The first poster I ever hung on my wall was not art—it probably featured Care Bears or a sparkly unicorn—but the first art I ever hung on my wall was a poster. (I think it was Monet’s water lilies.) Posters are great. On the one hand, they make famous works of art (and Lamborghinis) accessible for those of us who can’t afford the real things. But over and above what we’d all recognize as the typical shopping mall offerings, original contemporary posters are a succinct and eye-catching form of artistic expression.
The Seventeenth Colorado International Invitational Poster Exhibition is currently showing at CSU’s Clara Hatton and Curfman Galleries. Since 1979, CIIPE’s purpose has been to “bring world-class contemporary poster art and artists to CSU students and the wider Fort Collins and Rocky Mountain communities.” This biennial exhibit (every two years, not twice a year; I always have to look that one up) began as the only international poster exhibition in the United States. It is still the only invitational international poster exhibition. Added in 2003, Graphic Responses is a “parallel, digital exhibition of posters,” which is also available for viewing in the Hatton Gallery. All this, and the show remains free and open to the public.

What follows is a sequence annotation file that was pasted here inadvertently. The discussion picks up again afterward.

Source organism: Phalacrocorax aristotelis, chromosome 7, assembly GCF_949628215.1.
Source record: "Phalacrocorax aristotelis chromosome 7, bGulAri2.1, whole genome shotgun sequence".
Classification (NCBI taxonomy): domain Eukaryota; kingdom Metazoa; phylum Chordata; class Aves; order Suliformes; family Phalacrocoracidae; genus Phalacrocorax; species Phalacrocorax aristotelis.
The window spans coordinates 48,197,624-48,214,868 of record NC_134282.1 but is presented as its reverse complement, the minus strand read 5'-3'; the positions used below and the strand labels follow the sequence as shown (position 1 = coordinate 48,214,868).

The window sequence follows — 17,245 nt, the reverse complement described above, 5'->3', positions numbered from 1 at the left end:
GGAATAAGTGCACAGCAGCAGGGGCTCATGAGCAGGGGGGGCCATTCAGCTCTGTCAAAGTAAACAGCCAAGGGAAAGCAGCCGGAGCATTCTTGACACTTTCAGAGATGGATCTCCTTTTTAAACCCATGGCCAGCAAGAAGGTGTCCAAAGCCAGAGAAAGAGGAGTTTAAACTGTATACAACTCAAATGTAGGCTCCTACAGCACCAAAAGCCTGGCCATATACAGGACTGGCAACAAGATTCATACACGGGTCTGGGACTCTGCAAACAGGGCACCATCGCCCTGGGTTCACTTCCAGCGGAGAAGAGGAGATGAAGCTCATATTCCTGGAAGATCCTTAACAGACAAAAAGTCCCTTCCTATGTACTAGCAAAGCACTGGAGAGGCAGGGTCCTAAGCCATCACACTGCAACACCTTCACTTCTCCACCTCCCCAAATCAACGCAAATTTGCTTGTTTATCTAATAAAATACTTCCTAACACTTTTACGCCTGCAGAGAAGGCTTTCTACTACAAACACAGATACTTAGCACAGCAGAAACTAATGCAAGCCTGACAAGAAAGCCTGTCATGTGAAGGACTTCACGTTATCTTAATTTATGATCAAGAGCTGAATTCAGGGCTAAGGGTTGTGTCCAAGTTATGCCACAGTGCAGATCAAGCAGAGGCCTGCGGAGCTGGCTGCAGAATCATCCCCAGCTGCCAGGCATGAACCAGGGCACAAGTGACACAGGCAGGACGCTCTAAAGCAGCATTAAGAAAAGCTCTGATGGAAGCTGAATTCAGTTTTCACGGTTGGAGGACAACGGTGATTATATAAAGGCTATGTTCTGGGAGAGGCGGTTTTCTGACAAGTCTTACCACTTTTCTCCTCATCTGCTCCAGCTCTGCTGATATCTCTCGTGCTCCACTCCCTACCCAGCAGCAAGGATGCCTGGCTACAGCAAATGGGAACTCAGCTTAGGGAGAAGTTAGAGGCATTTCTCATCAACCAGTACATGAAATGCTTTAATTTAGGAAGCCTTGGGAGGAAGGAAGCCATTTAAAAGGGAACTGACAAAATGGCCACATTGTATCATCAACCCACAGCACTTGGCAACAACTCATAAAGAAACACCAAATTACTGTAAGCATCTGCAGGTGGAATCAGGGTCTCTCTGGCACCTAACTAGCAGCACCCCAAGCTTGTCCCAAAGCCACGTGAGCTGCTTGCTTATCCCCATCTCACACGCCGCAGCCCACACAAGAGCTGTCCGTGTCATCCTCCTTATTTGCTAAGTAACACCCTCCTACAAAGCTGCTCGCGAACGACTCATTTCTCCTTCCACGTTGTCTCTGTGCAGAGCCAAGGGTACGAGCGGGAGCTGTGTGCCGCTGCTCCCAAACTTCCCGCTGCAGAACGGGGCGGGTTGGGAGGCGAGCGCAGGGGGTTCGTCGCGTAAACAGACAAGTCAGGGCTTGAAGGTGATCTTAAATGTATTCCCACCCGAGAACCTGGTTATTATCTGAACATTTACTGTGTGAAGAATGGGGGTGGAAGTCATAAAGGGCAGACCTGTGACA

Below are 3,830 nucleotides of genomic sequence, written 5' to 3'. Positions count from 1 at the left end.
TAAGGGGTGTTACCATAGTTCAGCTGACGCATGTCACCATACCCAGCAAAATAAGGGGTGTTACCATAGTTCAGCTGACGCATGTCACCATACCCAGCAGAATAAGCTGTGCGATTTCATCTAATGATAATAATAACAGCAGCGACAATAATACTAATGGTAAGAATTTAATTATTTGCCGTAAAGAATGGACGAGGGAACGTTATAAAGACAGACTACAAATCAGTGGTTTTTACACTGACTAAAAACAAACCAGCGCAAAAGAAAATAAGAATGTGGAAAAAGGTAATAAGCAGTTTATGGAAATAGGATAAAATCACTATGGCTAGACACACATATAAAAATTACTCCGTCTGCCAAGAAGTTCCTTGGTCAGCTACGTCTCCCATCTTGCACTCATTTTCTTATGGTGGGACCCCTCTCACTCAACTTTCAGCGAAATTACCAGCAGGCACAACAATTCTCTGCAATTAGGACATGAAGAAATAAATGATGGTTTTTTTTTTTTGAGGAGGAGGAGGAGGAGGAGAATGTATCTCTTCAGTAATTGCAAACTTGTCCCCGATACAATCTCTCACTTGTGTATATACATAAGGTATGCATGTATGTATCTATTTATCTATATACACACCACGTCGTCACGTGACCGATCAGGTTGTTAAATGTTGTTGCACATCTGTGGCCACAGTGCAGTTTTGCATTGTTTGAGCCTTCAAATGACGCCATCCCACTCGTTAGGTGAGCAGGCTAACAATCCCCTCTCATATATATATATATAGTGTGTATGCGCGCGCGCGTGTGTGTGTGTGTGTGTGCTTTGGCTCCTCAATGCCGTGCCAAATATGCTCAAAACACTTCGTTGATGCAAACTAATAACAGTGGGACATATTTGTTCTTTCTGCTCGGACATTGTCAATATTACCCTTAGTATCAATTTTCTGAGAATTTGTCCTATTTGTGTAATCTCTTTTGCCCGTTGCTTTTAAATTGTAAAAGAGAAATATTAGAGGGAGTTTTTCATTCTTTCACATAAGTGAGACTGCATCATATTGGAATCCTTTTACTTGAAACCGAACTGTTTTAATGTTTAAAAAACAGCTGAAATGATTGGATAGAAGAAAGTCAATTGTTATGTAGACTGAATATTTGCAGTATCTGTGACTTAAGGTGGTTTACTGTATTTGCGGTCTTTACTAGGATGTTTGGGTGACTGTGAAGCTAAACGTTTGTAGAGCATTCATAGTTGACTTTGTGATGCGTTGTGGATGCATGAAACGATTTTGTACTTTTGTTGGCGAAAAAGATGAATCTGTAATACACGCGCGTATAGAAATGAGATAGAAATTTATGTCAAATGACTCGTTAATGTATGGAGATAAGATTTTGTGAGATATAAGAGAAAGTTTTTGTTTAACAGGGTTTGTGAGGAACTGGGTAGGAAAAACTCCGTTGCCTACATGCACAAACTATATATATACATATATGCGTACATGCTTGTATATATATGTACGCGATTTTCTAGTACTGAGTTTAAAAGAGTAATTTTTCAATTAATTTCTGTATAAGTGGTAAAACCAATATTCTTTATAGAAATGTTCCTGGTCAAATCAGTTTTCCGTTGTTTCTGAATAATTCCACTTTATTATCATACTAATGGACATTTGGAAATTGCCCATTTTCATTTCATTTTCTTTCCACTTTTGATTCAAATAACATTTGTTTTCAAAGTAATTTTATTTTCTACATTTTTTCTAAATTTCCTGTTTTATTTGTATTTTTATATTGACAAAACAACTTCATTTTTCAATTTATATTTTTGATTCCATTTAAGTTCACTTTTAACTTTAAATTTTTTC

This year’s exhibition features 80 artists from 32 countries. I didn’t know before I went that half of the exhibit is located in the Curfman Gallery in the Student Center. I ran out of time and will have to go back and see those, because what I saw at the Hatton Gallery was amazing. Most of the posters there are what I’ll call “message art”—powerful visual statements about society, politics, war, the environment. Others depict the arts or fun-but-apparently-random events such as the Seattle Aquarium’s Octopus Week.
For me, the CSU Galleries are not quite as accessible as the Lincoln Center or downtown, but they are truly worth the effort. I was impressed by the variety of styles represented in the poster exhibit and amazed at how (in many cases) such simple images can be so evocative. The poster exhibit runs until October 13, and if you go, be sure to ask at the Hatton Gallery desk for the remote control so you can also view Graphic Responses. I was glad I took the time to sit on the bench and scroll through the digital images.
(One word of warning: should you feel the need to sneeze in the Hatton Gallery, be prepared for it to be the loudest, most conspicuous sneeze you’ve ever produced.)